Performing scientific research work in a space suit is one of the major challenges of future human exploration of Planetary surfaces. The work reported in this highlight aims to better characterize the science task performance impacts of wearing a space suit. Ames scientists Carol Stoker, Marybeth Willhelm, and Christopher Haberle (SST), in collaboration with University of North Dakota Space Suit developer Pablo de Leon conducted field trials wearing a prototype planetary surface space suit to perform field science tasks. The trials were conducted from February 6-10 at the Mars Desert Research Station, a simulated planetary surface base in the Utah desert. Activities tested included performing an ecological survey of extremophile microbes that inhabit rock habitats (endoliths), and conducting hand operated drilling activities. Tests determined the effectiveness, accuracy, and work load increase for performing tasks while wearing the space suit compared to the same task outside the suit. The work was funded by the Moon and Mars Analogs Research program, task Drilling on the Moon and Mars in Human Exploration (PI C. Stoker)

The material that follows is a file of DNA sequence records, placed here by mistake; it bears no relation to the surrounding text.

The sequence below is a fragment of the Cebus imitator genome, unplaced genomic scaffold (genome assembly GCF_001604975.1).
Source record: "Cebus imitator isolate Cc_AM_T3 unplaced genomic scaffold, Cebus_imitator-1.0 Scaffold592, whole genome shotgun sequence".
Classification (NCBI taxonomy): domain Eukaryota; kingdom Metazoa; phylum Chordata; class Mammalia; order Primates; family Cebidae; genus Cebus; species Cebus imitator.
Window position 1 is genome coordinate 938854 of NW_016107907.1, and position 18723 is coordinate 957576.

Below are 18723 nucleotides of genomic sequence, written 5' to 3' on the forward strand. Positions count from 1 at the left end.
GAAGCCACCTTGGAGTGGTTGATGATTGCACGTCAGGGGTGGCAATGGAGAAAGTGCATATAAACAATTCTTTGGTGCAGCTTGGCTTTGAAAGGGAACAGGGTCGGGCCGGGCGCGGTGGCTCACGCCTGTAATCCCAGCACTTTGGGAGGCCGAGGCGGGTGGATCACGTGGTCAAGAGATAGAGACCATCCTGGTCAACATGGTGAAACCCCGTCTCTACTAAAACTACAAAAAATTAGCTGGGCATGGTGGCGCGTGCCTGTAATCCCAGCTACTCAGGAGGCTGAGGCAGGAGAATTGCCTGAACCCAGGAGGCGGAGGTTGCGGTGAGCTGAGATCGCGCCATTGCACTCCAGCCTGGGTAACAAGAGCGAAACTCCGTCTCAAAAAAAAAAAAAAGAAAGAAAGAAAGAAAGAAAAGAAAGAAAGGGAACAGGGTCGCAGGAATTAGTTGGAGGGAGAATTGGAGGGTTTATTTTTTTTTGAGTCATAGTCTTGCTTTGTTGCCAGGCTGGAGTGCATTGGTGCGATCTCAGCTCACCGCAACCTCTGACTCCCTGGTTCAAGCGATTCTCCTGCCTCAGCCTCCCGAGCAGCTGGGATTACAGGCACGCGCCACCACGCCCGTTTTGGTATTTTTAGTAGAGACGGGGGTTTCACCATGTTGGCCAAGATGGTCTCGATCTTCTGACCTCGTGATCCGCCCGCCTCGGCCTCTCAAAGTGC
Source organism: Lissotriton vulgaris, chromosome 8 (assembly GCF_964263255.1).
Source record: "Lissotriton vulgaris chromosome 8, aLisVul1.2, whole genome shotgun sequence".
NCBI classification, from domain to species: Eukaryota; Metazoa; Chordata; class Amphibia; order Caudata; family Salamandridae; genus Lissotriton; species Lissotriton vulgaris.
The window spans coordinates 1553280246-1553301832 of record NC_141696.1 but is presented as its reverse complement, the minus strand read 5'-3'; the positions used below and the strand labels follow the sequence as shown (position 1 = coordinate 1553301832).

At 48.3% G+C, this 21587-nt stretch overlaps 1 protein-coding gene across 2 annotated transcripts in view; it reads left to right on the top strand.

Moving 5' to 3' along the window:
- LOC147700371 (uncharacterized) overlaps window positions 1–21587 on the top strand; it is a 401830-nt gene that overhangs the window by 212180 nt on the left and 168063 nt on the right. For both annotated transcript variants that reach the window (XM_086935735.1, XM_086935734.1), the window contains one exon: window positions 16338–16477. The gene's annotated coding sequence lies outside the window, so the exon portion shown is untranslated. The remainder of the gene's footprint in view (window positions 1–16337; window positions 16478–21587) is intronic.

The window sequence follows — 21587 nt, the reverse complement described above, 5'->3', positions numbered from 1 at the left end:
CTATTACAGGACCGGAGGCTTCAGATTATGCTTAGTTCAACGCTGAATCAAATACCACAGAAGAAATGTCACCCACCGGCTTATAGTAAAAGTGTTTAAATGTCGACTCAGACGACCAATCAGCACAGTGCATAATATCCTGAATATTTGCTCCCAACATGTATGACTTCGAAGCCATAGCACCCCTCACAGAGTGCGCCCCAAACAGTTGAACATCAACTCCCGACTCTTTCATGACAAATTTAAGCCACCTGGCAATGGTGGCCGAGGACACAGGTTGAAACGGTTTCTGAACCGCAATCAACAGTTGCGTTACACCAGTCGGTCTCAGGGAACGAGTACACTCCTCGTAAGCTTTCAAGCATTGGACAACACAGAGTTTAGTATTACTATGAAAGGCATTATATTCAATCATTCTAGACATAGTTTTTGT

Subject Chris Haberle operates an electrical rotary percussive drill in Mars analog terrain while wearing the North Dakota NDX1 space suit.